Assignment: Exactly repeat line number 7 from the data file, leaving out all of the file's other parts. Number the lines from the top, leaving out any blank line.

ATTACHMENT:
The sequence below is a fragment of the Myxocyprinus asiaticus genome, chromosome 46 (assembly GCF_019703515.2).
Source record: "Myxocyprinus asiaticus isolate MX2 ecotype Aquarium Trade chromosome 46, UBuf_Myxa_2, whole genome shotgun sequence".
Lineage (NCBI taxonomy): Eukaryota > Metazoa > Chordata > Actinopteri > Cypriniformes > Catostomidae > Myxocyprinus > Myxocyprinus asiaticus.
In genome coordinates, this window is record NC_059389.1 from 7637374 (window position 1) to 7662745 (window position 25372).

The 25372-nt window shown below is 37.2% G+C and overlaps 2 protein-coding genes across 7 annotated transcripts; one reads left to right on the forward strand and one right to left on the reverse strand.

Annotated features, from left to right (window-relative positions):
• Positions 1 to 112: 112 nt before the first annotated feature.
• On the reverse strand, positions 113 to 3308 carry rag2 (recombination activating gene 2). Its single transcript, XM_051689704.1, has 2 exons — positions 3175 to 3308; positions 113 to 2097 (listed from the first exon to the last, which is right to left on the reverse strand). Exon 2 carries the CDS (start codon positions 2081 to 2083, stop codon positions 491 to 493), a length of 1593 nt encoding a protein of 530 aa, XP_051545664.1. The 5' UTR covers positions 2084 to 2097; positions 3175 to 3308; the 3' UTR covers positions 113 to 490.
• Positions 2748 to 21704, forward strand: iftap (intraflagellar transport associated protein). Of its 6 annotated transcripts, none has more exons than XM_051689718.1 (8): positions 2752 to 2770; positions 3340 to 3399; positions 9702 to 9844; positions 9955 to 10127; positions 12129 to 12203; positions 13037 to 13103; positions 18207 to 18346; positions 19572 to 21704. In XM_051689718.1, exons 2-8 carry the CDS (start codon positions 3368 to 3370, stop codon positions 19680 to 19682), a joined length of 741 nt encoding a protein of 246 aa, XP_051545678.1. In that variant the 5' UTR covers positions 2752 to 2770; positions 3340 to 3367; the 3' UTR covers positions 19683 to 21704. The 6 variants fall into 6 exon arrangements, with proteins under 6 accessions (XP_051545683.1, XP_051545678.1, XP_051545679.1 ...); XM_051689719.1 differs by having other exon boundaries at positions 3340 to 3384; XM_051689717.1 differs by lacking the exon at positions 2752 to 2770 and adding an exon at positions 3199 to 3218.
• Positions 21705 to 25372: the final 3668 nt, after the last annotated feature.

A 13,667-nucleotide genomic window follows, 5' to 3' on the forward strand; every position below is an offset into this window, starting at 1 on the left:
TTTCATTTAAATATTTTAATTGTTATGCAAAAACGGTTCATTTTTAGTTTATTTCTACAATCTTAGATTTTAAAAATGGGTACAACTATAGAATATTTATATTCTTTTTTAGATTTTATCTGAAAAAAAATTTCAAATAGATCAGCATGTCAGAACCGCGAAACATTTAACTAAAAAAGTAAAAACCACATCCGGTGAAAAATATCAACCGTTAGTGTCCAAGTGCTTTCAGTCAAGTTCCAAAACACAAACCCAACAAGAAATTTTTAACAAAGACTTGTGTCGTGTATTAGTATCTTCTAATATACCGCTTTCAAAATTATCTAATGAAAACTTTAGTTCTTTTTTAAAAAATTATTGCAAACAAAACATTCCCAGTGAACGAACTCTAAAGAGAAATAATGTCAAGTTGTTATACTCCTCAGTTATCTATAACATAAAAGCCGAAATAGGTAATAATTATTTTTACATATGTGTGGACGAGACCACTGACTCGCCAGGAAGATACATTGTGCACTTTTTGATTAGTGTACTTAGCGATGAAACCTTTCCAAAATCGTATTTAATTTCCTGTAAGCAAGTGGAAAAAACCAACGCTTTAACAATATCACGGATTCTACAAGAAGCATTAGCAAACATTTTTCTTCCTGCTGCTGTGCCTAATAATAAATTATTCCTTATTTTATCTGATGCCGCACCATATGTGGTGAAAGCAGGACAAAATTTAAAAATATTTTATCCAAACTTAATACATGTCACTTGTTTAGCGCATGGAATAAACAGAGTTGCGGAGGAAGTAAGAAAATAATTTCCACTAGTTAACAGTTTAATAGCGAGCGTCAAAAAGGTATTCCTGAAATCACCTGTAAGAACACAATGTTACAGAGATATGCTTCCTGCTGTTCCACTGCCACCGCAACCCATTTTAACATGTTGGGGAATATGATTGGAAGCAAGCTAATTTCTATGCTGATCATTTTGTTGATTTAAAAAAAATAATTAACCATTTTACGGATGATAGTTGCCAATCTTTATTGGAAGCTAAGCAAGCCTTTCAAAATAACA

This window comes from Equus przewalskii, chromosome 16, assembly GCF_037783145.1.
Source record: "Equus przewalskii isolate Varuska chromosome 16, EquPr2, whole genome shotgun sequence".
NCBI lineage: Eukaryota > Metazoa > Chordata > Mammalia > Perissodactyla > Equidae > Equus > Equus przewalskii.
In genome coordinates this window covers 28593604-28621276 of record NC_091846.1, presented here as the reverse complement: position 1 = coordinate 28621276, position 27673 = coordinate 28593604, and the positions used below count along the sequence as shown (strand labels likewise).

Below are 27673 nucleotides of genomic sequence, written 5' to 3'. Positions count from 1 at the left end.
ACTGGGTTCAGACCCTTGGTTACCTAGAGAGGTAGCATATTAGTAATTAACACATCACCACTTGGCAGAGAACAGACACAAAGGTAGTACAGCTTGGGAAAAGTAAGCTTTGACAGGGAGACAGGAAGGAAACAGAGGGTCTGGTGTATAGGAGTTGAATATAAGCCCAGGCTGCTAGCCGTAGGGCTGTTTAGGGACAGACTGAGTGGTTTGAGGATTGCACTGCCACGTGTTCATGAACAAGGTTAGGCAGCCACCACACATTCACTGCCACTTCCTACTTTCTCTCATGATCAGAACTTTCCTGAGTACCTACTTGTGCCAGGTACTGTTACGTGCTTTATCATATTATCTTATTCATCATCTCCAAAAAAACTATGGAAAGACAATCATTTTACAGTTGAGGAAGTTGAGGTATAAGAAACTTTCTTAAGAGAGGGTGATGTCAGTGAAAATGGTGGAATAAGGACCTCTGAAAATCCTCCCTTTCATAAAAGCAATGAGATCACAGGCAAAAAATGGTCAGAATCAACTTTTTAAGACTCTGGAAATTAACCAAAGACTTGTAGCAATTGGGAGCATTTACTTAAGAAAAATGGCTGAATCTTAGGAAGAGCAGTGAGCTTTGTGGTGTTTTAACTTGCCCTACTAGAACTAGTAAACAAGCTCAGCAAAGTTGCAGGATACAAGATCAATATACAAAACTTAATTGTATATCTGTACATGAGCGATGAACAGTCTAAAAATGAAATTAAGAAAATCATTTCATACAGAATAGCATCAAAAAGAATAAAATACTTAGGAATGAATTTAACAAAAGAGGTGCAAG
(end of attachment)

• Positions 1 to 112: 112 nt before the first annotated feature.